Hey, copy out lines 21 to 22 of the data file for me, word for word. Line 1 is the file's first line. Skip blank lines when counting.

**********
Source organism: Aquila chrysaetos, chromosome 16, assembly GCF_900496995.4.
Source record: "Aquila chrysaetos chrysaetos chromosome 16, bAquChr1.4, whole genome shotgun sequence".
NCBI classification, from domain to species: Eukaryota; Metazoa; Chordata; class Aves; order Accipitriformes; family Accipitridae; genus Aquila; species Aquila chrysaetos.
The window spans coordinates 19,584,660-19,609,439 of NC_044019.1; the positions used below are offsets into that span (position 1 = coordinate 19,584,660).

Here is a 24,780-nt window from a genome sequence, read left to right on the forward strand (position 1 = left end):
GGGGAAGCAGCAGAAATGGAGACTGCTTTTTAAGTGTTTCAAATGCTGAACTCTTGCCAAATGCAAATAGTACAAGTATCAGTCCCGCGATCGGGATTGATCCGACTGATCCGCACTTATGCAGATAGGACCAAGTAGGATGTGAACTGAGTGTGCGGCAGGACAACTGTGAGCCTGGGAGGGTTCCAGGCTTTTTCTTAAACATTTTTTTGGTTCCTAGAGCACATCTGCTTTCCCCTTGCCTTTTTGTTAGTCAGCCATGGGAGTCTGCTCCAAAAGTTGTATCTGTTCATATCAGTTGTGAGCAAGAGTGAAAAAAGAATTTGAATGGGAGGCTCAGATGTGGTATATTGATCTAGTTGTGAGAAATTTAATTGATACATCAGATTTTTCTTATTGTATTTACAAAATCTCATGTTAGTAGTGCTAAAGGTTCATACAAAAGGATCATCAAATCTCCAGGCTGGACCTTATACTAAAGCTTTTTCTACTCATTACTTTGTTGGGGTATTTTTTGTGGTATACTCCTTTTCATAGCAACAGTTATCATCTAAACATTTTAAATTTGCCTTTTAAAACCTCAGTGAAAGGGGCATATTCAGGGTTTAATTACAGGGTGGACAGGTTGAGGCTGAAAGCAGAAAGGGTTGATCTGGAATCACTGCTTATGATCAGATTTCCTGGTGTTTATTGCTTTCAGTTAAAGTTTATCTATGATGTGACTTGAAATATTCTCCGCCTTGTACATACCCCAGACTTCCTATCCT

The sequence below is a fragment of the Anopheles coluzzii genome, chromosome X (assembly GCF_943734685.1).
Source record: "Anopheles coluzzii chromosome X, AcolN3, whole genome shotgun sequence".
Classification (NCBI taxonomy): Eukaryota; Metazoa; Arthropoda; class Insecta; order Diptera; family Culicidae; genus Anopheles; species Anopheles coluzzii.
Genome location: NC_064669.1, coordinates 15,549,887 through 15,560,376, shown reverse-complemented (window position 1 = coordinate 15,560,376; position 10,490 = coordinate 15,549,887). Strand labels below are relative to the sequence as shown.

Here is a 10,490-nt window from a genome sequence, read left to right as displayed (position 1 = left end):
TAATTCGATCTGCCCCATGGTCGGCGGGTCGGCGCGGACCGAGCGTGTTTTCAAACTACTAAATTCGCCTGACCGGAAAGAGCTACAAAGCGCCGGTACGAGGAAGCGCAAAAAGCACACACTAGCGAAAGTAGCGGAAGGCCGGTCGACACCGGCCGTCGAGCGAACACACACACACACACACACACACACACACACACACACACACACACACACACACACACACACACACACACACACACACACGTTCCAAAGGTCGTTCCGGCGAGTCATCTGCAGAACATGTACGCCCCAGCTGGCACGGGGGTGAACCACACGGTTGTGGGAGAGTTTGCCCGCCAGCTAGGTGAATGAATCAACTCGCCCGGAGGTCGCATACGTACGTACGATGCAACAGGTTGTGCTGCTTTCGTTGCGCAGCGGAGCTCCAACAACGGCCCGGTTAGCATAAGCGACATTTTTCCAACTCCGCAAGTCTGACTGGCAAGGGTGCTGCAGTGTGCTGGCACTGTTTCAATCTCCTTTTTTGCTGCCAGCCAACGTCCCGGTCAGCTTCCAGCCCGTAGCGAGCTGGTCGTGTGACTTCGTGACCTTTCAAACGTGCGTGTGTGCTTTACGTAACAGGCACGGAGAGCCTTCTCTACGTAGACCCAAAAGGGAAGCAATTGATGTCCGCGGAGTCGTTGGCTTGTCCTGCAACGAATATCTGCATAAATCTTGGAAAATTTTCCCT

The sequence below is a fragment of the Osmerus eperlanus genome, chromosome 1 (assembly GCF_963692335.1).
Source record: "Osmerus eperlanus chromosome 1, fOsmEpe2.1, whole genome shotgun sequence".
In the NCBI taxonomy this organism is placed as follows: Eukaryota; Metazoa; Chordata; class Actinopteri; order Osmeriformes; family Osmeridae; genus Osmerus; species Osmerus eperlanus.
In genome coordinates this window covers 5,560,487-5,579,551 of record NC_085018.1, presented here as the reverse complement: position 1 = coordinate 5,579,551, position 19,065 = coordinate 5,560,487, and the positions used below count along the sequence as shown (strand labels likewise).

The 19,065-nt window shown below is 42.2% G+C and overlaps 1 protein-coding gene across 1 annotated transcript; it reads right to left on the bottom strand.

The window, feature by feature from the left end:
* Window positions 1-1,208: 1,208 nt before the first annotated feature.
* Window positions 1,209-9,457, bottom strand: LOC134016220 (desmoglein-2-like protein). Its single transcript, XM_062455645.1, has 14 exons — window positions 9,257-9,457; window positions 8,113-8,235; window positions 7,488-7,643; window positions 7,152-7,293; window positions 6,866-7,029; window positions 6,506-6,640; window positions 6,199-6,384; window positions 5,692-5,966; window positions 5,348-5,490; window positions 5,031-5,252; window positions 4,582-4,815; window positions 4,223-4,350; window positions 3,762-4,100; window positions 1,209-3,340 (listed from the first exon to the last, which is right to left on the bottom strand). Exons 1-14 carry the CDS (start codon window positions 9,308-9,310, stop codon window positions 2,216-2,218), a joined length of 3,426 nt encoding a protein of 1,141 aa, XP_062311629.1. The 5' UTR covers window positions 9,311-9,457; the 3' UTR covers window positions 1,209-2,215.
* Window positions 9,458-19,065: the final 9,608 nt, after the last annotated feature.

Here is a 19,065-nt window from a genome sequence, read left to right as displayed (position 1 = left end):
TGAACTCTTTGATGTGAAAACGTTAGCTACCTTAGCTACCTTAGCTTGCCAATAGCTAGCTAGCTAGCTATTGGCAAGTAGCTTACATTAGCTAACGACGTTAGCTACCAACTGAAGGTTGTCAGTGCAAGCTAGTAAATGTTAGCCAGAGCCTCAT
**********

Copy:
* Window positions 9,458-19,065: the final 9,608 nt, after the last annotated feature.

Here is a 19,065-nt window from a genome sequence, read left to right as displayed (position 1 = left end):